The Last French East India Company in the Revolutionary Atlantic
The William and Mary Quarterly Vol. 77, No. 4 (October 2020), pp. 613-640 (28 pages)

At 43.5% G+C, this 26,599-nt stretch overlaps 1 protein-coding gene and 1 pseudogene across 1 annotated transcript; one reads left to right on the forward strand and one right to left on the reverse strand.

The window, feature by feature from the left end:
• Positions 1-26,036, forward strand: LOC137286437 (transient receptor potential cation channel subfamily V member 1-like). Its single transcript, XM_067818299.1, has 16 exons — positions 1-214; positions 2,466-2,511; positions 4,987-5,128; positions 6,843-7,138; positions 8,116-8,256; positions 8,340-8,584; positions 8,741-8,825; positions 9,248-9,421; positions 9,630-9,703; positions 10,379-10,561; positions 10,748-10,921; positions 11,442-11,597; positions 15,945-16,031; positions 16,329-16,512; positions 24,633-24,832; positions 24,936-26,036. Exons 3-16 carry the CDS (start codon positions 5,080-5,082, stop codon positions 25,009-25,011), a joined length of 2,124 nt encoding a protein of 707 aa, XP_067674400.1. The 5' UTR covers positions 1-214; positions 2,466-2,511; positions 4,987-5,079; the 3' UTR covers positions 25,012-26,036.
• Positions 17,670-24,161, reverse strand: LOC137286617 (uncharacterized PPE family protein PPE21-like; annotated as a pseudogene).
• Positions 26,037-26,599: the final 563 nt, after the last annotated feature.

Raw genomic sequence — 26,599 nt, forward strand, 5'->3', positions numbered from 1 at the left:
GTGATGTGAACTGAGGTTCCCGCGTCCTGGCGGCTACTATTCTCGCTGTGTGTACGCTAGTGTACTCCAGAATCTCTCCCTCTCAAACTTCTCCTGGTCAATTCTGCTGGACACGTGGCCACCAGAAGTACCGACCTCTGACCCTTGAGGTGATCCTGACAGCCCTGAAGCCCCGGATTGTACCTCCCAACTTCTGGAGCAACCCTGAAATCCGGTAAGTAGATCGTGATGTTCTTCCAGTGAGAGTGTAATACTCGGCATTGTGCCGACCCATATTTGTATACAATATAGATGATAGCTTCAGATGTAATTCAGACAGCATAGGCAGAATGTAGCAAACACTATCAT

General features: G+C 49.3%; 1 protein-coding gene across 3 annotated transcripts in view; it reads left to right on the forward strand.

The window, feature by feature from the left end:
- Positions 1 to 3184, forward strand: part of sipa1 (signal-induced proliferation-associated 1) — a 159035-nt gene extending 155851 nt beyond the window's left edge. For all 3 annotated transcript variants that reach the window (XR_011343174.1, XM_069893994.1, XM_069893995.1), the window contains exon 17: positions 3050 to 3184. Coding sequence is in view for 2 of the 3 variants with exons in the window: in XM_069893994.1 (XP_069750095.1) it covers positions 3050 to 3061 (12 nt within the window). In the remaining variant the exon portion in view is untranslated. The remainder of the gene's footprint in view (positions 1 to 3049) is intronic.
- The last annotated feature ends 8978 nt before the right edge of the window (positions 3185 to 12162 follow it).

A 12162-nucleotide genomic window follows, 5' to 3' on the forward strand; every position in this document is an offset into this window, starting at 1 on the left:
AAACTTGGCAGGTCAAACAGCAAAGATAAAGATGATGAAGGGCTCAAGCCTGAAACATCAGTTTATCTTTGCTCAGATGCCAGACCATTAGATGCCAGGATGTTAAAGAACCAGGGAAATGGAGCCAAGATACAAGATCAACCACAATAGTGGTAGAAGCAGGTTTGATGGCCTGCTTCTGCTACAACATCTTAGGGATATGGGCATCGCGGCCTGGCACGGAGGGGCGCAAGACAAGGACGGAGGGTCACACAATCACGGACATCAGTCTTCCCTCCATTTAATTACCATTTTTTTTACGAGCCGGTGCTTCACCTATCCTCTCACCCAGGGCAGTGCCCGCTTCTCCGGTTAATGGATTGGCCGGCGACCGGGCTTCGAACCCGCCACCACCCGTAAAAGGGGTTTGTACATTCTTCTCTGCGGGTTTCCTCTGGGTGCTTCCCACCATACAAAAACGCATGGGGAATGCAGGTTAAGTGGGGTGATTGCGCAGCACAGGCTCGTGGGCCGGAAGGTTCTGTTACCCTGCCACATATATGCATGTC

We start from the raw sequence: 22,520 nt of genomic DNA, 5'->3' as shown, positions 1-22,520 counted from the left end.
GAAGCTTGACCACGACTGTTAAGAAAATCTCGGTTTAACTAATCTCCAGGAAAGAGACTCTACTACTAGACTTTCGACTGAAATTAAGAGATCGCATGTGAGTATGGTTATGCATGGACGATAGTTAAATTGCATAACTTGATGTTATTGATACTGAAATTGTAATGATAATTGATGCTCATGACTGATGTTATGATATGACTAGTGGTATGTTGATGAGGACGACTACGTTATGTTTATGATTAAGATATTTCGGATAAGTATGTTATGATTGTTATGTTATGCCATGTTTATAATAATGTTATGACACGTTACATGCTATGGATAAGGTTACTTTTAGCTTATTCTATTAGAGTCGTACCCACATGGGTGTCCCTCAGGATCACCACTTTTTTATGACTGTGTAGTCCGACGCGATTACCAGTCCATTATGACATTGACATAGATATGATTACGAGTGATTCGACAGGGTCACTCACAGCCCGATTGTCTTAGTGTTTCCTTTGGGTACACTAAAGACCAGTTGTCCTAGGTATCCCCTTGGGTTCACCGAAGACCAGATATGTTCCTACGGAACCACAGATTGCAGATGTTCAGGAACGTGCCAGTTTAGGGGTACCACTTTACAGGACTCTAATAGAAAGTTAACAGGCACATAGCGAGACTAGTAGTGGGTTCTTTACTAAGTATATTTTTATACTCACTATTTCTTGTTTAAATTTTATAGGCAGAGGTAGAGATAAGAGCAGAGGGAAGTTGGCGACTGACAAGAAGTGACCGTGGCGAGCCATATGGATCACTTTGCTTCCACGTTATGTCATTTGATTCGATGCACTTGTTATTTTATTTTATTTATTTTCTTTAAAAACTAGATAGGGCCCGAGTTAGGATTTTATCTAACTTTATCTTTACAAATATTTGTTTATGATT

The final incarnation of the French East India Company (Compagnie des Indes), established between the American and French Revolutions, is mainly associated with the financial and political scandals in Paris generated by the unexpected grant of its monopoly in 1785 and the corrupt circumstances of its liquidation in 1793. This article broadens this lens by examining the history of the “last” company in relation to the geopolitics of the revolutionary Atlantic. The company simultaneously aimed at rebuilding merchant networks in the Atlantic and Indian Oceans, expanding informal French commercial power on the Indian subcontinent, establishing commercial ties with the new United States, and transforming France's relationship with Britain into one of partnership. Although these ambitions ebbed by the time of the French Revolution, the company's directors built upon them as they schemed to utilize their transatlantic connections to secure their trade under the auspices of American neutrality when French maritime commerce was threatened by naval war with Britain in 1793. The history of the last French East India Company reveals the fragility of a nonterritorial vision of commercial and imperial power that challenges understandings of eighteenth-century imperial geographies and political economy.